When talking about valuation, most of the time we focus upon the implications for returns. Ultimately the valuation you pay for an investment is simply you saying, “what level of return am I happy to receive?”
In the short term, there is normally little correlation between the value one pays and the return one gets. Given the short-term nature of some investors today maybe this is all that matters. When trading, many are only concerned with the greater fool theory – that there is someone out there willing to pay an even higher price than you.
If investing though, the price you pay does influence the likely return you will receive. The higher it goes the lower the likely future return.
However, far less talked about is that the valuation establishes the range of outcomes required to deliver such a return for a particular investment. As the valuation rises the range of outcomes required to deliver more return narrows, until eventually a point is reached where only perfection will do. In other words, you are saying that the future is knowable and that nothing else could possibly turn out to be different from this. What we are talking about here is perfection.
“Talking and investing in “certainty” is one of the great traits of hubris frequently exhibited by investors.”
We have been taught these lessons many times before and yet we either want to forget or believe that it will be different this time.
Let’s look at Microsoft –an amazing company by all accounts. But priced for perfection.
In 1999, at the peak of the tech bubble, Microsoft traded at 26x sales (trailing 12m revenue of c.$20bn) and a Free Cash Flow (FCF) yield of 2.7% (free cash flow of c.$13bn) according to Bloomberg. Perfection is demanded.
Past performance is not a guide to the future. The price of investments and the income from them may fall as well as rise and investors may not get back the full amount invested.The information shown above is for illustrative purposes only and is not intended to be, and should not be interpreted as, recommendations or advice.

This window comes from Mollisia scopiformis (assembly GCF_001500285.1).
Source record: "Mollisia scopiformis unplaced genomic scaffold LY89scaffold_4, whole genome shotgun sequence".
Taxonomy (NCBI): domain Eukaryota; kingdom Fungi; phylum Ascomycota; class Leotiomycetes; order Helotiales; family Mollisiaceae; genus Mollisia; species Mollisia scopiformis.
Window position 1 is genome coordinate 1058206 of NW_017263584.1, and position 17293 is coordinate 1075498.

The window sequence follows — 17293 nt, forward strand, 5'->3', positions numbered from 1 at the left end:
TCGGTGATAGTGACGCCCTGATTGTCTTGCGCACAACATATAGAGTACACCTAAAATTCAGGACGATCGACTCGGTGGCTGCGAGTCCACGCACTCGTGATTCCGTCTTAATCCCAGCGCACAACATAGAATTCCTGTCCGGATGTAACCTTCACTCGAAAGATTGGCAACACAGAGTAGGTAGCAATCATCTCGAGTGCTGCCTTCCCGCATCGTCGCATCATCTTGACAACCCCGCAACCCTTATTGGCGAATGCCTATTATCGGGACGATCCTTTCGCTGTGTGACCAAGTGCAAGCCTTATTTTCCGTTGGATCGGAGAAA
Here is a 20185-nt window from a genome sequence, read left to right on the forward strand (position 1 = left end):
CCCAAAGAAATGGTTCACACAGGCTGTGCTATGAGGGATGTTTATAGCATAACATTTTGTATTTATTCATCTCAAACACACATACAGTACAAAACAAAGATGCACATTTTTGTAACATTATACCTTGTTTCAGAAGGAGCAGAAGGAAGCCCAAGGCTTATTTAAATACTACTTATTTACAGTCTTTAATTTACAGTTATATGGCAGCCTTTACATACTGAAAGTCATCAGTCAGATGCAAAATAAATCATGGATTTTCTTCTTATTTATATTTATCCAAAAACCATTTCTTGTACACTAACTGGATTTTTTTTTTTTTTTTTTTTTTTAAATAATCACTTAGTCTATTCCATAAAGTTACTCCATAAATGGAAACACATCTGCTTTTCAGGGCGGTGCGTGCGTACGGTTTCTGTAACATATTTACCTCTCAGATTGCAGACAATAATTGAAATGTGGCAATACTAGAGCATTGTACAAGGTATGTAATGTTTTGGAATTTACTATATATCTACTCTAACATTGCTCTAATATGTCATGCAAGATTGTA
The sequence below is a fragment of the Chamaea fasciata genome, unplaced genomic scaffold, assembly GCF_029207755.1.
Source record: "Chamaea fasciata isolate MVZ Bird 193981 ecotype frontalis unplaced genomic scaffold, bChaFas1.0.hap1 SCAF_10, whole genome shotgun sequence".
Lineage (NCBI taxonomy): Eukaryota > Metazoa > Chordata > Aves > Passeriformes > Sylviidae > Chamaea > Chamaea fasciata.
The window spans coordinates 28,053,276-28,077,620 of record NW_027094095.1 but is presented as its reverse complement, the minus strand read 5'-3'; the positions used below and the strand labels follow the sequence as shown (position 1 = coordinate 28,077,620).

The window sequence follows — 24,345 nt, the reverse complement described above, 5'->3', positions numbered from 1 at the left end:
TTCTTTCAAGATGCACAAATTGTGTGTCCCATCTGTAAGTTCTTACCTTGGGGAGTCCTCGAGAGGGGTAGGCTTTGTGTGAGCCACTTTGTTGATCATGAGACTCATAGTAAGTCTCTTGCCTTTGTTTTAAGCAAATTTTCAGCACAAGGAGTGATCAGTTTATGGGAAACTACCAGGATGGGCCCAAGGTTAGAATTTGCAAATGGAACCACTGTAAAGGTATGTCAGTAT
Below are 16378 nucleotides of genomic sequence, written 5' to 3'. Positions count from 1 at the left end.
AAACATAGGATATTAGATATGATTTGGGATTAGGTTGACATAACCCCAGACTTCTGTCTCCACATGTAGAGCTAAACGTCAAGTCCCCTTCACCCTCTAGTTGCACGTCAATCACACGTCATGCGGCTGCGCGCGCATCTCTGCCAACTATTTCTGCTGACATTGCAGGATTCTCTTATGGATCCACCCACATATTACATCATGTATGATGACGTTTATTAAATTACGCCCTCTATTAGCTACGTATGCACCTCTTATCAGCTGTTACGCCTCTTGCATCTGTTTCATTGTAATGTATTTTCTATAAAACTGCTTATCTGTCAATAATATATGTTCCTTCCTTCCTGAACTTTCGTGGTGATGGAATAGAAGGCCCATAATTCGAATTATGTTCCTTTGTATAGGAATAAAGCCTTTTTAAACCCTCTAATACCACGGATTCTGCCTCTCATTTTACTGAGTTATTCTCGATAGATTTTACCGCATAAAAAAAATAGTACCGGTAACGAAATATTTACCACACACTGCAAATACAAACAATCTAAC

Yes, Microsoft fell at a rate of 63% due to the burst in the tech bubble however, despite going on to grow its sales over threefold and its free cash flow by over twofold over the next 13 years, it failed to respond in share price terms and instead simply de-rated the stock to 3x sales and 11% FCF. Even delivering almost perfection you can still lose 50% absolute (Source: Bloomberg)
Here we are again in December 2021:13x sales and 2.6% FCF yield. Yet, again, perfection is being demanded and this time from a far higher base level – sales are now c.$176bn and FCF c.$60bn(Bloomberg).
For Microsoft to return to its 20-year average multiples, for no further price appreciation, it will need to grow sales and cash over twofold. That is asking Microsoft to grow (say over the next 5 years – reasonable investment horizon) by the size of Apple, or Alphabet or to create another 1.5x itself!
Simply, this would give a return of ZERO by allowing it to return to average valuations. The result: to make more from this point it has to do even more.
Elsewhere and similarly again, perfection may not be enough…
Apple at the start of 2022 briefly touched $3trn of market cap. For comparative purposes at the end of September 2018 it was $1trn. Since then, Apple revenues have risen from $266bn to $366bn – 37% increase (Source: Bloomberg).
Its EBITDA (earnings before interest, tax, depreciation and amortization) #has risen from $82bn to $120bn, a 46% rise, and its free cash flow from $64bn to $93bn – a 45% increase.
Yet, its “value” has risen 200% over the same time period. Has Apple’s business changed so much it is worth so much more? Are we now putting expectations upon Apple to “make sure” its next businesses, be it cars or metaverse or wearables, to be perfect? Have we become “certain” of Apples future?
There comes a time when even the greatest companies, at the wrong valuation, become the riskiest. The five largest stocks in 2000, which represented 18% of the S&P 500 as at the end of December 2021, were c.8%. Today’s top five are c.23%.
The information shown above is for illustrative purposes only and is not intended to be, and should not be interpreted as, recommendations or advice. The price of investments and the income from them may fall as well as rise and investors may not get back the full amount invested.
Is it certain that ten years from now they will still be the dominant ones?
The statements and opinions expressed in this article are those of the author as of the date of publication, and do not necessarily represent the view of RWC Partners Limited. This article does not constitute investment advice and the information shown is for illustrative purposes only.
Unless otherwise stated, all opinions within this document are those of the Redwheel Global Equity Income team as at 7th January 2022.